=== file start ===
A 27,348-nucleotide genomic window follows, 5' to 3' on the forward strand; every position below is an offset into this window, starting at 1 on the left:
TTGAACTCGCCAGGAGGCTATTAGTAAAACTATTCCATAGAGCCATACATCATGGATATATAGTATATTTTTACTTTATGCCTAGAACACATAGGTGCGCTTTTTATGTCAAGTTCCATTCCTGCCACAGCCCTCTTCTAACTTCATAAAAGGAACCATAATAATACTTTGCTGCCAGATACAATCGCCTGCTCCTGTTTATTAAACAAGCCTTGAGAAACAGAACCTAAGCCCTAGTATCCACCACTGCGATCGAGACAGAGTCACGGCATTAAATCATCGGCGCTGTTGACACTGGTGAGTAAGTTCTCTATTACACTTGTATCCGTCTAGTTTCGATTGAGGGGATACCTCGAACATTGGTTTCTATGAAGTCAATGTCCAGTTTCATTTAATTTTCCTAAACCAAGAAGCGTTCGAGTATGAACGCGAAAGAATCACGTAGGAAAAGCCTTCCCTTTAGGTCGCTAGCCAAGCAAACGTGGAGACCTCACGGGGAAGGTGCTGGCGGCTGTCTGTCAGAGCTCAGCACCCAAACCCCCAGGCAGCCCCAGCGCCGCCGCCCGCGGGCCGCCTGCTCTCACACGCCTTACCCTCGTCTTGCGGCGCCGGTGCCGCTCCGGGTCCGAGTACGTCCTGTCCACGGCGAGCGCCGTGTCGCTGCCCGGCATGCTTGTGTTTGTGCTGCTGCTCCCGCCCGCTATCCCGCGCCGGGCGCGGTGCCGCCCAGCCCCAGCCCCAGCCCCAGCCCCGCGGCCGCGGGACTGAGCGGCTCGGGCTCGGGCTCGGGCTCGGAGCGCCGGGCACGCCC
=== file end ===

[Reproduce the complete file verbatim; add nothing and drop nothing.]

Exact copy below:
A 27,348-nucleotide genomic window follows, 5' to 3' on the forward strand; every position below is an offset into this window, starting at 1 on the left:
TTGAACTCGCCAGGAGGCTATTAGTAAAACTATTCCATAGAGCCATACATCATGGATATATAGTATATTTTTACTTTATGCCTAGAACACATAGGTGCGCTTTTTATGTCAAGTTCCATTCCTGCCACAGCCCTCTTCTAACTTCATAAAAGGAACCATAATAATACTTTGCTGCCAGATACAATCGCCTGCTCCTGTTTATTAAACAAGCCTTGAGAAACAGAACCTAAGCCCTAGTATCCACCACTGCGATCGAGACAGAGTCACGGCATTAAATCATCGGCGCTGTTGACACTGGTGAGTAAGTTCTCTATTACACTTGTATCCGTCTAGTTTCGATTGAGGGGATACCTCGAACATTGGTTTCTATGAAGTCAATGTCCAGTTTCATTTAATTTTCCTAAACCAAGAAGCGTTCGAGTATGAACGCGAAAGAATCACGTAGGAAAAGCCTTCCCTTTAGGTCGCTAGCCAAGCAAACGTGGAGACCTCACGGGGAAGGTGCTGGCGGCTGTCTGTCAGAGCTCAGCACCCAAACCCCCAGGCAGCCCCAGCGCCGCCGCCCGCGGGCCGCCTGCTCTCACACGCCTTACCCTCGTCTTGCGGCGCCGGTGCCGCTCCGGGTCCGAGTACGTCCTGTCCACGGCGAGCGCCGTGTCGCTGCCCGGCATGCTTGTGTTTGTGCTGCTGCTCCCGCCCGCTATCCCGCGCCGGGCGCGGTGCCGCCCAGCCCCAGCCCCAGCCCCAGCCCCGCGGCCGCGGGACTGAGCGGCTCGGGCTCGGGCTCGGGCTCGGAGCGCCGGGCACGCCC